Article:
Dogs, Nature’s Best Antidepressants
Science confirms – dogs make a difference!
Professionally trained service animals—such as Guide Dogs, Alert Dogs, or Special Needs Dogs for the physically disabled offer obvious benefits to humans.
There is more and more evidence that we have only just started to really understand the many therapeutic and health benefits that Service, “Surfice”, Therapy and Companion dogs can provide.
Benefits of Caring For or Petting a Dog or Puppy
A dog is not a substitute for proper medical diagnosis or treatment, but there is scientific evidence that caring for and petting a dog can help
- reduce anxiety
- lower blood pressure
- reduce fatigue
- increase interest in life
- ease loneliness
- increase focus
Dogs can fulfill a basic human need for affection and touch.
In our Puppies and Dogs Make A Difference episodes, Dr Stanley Coren explains that there can actually be chemicals released in the brain when you pat, cuddle and smell a puppy or dog that in some cases, are similar to the effect of taking anti-depressants or holding a human baby.
Dr Fogel explains they can provide a source of positive non-verbal communication. Dogs have been shown to calm some kids with autism or anxiety, and even adults with Alzheimers. The body pressure and presence can also help those with PTSD. The American Heart Association has linked the ownership of pets, especially dogs, with a reduced risk for heart disease, greater longevity and fewer health issues.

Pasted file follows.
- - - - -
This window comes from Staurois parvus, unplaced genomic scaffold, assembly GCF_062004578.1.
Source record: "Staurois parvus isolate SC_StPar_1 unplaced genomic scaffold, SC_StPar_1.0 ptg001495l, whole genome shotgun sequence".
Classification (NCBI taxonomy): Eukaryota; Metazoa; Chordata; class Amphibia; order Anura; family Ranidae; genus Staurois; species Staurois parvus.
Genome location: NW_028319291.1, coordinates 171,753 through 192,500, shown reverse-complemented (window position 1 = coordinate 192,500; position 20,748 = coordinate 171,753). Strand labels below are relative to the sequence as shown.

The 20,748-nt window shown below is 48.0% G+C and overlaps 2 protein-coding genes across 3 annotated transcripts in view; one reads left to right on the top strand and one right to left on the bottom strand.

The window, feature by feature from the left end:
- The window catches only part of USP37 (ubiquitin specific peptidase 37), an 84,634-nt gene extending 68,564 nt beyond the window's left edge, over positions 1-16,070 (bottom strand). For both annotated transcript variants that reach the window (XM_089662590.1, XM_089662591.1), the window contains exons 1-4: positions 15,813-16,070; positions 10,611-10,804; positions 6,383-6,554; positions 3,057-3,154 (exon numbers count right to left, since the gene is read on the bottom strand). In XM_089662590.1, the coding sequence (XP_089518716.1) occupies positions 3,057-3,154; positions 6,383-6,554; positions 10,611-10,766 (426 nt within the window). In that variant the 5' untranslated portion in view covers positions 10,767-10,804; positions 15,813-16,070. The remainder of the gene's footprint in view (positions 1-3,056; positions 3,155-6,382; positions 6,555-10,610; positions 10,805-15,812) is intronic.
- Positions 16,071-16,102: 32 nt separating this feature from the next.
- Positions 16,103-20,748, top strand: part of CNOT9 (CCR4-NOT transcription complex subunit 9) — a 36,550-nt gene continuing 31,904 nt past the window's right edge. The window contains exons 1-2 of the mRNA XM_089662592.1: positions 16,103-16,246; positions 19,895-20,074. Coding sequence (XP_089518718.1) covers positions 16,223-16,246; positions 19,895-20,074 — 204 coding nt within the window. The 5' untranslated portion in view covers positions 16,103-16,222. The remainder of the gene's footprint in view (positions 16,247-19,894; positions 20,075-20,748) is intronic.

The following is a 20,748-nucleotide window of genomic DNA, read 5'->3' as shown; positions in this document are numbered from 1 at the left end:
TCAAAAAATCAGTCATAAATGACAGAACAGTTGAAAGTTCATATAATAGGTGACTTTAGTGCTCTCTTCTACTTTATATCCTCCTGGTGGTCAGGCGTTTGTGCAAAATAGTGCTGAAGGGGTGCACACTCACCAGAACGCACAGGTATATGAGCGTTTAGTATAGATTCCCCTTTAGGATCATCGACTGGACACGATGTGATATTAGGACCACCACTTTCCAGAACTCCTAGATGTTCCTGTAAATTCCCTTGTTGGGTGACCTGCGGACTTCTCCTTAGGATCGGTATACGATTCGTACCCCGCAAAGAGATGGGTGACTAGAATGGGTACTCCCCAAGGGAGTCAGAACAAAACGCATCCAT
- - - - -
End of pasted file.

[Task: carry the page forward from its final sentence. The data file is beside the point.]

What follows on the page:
Therapy and Service Dogs
The many wonderful therapy dogs we have met bring smiles to the faces of people in hospitals, rehab centres, disaster areas and nursing homes. Some can help kids read out loud or cope with exams in schools and libraries or deal with other stress or loss.
Laughter and dogs really may be the best medicine.
Laughter and dogs really may be the best medicine, and they are all natural, with no additives, no preservatives, no judgements, no criticisms (except the looks my pug Kilo gives me if I don’t give him food he wants).
Just be warned though, side effects of caring for a dog may include weight loss from walking more, participation in dog sports, higher spending on treats and pet products, more social interaction, more compassion, better mood, and of course participation in twitter chats and blog hops like this, and blogging, Instagram, Pinterest, Facebook and other Social Media
Check out our story of Bocker Labradoodle HERE, Braydon and Autism Assistance Dog Keats HERE, Max and NSD Chester HERE, Gizmo the Wonderdoglet HERE, Muttley Cyrus HERE, NSD Flicka HERE, Surf Dog Ricochet HERE. We will be featuring more amazing Service and Therapy dogs from our community each week.
Interesting study on the dog human bond with mothers in US http://medicalxpress.com/news/2014-10-neurobiological-basis-human-pet-relationship.html